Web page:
You don't want to be underneath this mistletoe: the Eastern Spruce Dwarf Mistletoe


by Fred Baker, Emeritus Professor and Forest Pathologist, Utah State University

Eastern spruce dwarf mistletoe is a disease that kills trees quickly, with most trees dying within 20 years. In Minnesota, this mistletoe typically affects black spruce, an important species to the state's forest products industry and landscape.

The dwarf mistletoe disrupts a tree's physiology in incredible ways. The most common sign is the formation of a witches' broom. In this process, the disease diverts the tree's nutrients to the broom and "starves" the rest of the tree. Ultimately, the tree will die because it's unable to process the lipids it needs to survive.

Witches brooms in a dwarf mistletoe-infested black spruce stand. Photo: Brian Anderson.

Dwarf mistletoe is a parasite. It flowers in March and is a safe bet to be the first "plant" to flower in the spring. Seed dispersal happens in late August and early September. When seeds disperse, dwarf mistletoes are unique because they can shoot their seeds up to 55 feet from a diseased tree! These seeds are covered with a sticky substance that attaches to a nearby spruce needle. During summer rainfall, this sticky substance rehydrates, and the seeds slide closer to the twig, where it germinates the following spring.

Although dwarf mistletoe can shoot seeds up to 55 feet, most only go a few feet. This results in a spread rate of about 2.4 feet per year through a forest stand. Research indicates that spread from large trees and small trees is about the same. Slightly more than half the spruce stands in Minnesota are thought to be infected with dwarf mistletoe.

Mistletoes are obligate parasites. This means that if you kill the tree, the parasite dies too. If timber harvesting is done in black spruce, removing all spruce trees during a harvest could minimize the risk of mistletoe infecting a future stand.

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Landscaping for Wildlife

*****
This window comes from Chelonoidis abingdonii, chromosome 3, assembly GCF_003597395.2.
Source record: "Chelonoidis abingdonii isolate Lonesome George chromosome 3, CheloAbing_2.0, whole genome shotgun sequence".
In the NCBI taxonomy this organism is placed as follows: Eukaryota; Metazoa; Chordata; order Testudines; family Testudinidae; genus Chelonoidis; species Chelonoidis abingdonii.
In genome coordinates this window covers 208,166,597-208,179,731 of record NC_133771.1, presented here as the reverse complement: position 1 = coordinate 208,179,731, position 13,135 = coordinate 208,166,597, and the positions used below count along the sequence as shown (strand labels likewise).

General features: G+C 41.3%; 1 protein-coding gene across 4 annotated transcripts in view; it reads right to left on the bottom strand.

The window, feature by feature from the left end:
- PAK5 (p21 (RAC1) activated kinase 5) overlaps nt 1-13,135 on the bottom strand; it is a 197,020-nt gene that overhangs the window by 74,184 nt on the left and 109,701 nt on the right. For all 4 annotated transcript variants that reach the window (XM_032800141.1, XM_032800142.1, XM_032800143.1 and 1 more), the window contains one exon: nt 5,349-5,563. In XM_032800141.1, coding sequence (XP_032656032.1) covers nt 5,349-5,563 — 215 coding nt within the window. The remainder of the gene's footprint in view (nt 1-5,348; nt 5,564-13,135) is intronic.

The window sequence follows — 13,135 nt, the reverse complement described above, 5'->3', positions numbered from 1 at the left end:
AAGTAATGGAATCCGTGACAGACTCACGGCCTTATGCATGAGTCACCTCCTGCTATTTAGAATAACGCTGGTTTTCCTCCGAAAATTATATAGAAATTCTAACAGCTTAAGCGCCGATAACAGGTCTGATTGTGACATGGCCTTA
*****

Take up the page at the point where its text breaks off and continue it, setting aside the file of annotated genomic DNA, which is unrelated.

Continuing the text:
This may not seem like the time of year to be planning for habitat improvements on your property, but if you want to take advantage of good prices on bare root trees and shrubs, now is the time to order. Anoka Conservation District's annual tree sale is a great place to start.

When asked by property owners what they can do to attract wildlife to their property, I start with the basic; 1) minimize mowing, and 2) provide food, water, shelter, and plenty of space.


Food: Flowers, fruit, buds, twigs, seeds, nectar, and foliage are food for many of our local birds, insects, and small mammals. These little critters are in turn, food for larger animals. If you build from the bottom up, and create habitat for the smallest creatures, the larger ones will follow and your habitat will be more stable. Planting trees, shrubs, flowering plants, and grasses will all get you heading in the right direction. Use native species to ensure they attract wildlife from this area.

Water: If you have a natural water source, like a pond, wetland, lake or river, you are all set. Flowing water attracts the most wildlife, but still water works well too. If you plan to add an artificial water source, everything from a simple bird bath to a fancy water feature like a lined pond with flowing water and pump, will bring in everything from birds and butterflies, to frogs and deer.


Shelter: Shelter comes in natural and manufactured forms. Bird and bat houses are options, as are wood or rock piles. Consider leaving fallen trees to lay on the ground or dead standing trees to remain, if they aren't a safety concern. Plant trees and shrubs for nesting. Even tall native grasses provide good cover for deer and birds to bed down in.